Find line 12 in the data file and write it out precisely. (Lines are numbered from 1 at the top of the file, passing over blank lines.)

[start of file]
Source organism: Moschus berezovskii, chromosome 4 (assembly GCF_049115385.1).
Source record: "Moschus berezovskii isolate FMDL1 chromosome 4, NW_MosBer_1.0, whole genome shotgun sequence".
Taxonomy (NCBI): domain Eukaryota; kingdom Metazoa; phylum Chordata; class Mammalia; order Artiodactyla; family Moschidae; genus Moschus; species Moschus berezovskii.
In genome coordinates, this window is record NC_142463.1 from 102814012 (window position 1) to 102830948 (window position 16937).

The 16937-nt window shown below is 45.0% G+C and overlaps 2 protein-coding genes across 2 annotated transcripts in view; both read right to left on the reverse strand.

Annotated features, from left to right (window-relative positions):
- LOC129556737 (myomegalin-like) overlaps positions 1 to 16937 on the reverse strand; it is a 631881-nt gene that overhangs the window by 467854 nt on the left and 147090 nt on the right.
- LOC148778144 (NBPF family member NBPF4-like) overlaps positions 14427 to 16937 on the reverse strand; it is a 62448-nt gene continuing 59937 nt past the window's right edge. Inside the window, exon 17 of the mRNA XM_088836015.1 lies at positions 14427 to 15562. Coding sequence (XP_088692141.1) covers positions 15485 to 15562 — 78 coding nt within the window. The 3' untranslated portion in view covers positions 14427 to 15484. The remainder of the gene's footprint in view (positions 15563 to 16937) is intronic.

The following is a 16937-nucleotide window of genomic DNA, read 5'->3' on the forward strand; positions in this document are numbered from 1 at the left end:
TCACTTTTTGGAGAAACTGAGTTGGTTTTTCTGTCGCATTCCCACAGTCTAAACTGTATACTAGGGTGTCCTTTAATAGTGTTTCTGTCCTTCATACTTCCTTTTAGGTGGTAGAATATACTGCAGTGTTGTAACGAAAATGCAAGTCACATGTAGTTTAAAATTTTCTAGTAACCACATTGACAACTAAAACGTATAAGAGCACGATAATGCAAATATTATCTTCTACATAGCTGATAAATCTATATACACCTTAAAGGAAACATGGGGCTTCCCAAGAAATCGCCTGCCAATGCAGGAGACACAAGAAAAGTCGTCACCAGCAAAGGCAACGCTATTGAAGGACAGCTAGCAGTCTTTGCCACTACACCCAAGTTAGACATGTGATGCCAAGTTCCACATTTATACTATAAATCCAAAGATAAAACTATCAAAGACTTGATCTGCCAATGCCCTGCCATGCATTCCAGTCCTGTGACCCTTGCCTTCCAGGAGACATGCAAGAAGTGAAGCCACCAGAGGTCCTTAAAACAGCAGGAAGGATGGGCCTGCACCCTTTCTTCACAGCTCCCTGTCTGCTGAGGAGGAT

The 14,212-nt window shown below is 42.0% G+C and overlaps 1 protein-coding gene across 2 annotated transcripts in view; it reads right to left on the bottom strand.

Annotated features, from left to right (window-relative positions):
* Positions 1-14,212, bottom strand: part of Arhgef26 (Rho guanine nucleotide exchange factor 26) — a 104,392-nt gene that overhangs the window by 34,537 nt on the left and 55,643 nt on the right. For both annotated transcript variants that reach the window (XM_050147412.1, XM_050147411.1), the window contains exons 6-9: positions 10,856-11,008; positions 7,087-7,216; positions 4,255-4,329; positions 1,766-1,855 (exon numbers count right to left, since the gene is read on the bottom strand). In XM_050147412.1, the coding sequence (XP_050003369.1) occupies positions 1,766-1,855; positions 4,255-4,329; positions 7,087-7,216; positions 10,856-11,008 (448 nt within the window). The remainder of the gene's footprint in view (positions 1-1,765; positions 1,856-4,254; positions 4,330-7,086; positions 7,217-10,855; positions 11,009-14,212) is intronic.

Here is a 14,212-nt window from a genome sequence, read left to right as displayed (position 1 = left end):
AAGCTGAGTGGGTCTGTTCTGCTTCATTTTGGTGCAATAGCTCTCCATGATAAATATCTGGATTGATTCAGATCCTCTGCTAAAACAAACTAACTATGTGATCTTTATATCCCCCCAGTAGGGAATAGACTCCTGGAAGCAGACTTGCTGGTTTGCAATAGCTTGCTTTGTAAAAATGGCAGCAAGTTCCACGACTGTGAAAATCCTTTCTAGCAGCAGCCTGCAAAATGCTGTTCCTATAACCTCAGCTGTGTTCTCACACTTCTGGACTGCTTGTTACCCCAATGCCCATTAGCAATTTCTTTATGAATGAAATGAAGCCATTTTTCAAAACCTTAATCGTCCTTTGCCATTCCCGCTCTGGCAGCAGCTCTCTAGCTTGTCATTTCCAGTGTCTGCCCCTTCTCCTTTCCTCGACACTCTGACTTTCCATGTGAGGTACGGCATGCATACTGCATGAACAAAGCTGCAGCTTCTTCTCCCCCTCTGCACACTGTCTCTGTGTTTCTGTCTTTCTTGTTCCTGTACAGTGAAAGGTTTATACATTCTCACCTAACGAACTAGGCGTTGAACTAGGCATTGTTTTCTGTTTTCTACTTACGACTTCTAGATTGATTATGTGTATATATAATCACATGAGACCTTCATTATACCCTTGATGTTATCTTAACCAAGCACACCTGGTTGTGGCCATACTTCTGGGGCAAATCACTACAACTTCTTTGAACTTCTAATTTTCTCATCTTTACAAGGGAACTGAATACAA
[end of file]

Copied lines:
Annotated features, from left to right (window-relative positions):